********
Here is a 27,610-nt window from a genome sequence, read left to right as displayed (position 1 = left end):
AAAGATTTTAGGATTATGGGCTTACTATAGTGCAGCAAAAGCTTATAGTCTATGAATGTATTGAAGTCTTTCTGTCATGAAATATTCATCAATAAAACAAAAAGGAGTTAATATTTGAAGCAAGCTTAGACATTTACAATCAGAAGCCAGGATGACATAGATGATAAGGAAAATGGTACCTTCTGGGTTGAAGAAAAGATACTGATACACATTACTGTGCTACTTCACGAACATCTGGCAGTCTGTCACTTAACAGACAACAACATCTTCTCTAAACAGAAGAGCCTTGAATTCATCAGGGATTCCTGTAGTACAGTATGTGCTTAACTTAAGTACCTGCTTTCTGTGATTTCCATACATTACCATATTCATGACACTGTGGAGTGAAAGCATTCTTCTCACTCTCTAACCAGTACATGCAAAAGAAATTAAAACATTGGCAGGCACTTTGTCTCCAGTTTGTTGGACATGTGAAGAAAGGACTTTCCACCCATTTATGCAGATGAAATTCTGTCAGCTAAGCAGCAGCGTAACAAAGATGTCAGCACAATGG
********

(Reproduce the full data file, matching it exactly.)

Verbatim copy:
Here is a 27,610-nt window from a genome sequence, read left to right as displayed (position 1 = left end):
AAAGATTTTAGGATTATGGGCTTACTATAGTGCAGCAAAAGCTTATAGTCTATGAATGTATTGAAGTCTTTCTGTCATGAAATATTCATCAATAAAACAAAAAGGAGTTAATATTTGAAGCAAGCTTAGACATTTACAATCAGAAGCCAGGATGACATAGATGATAAGGAAAATGGTACCTTCTGGGTTGAAGAAAAGATACTGATACACATTACTGTGCTACTTCACGAACATCTGGCAGTCTGTCACTTAACAGACAACAACATCTTCTCTAAACAGAAGAGCCTTGAATTCATCAGGGATTCCTGTAGTACAGTATGTGCTTAACTTAAGTACCTGCTTTCTGTGATTTCCATACATTACCATATTCATGACACTGTGGAGTGAAAGCATTCTTCTCACTCTCTAACCAGTACATGCAAAAGAAATTAAAACATTGGCAGGCACTTTGTCTCCAGTTTGTTGGACATGTGAAGAAAGGACTTTCCACCCATTTATGCAGATGAAATTCTGTCAGCTAAGCAGCAGCGTAACAAAGATGTCAGCACAATGG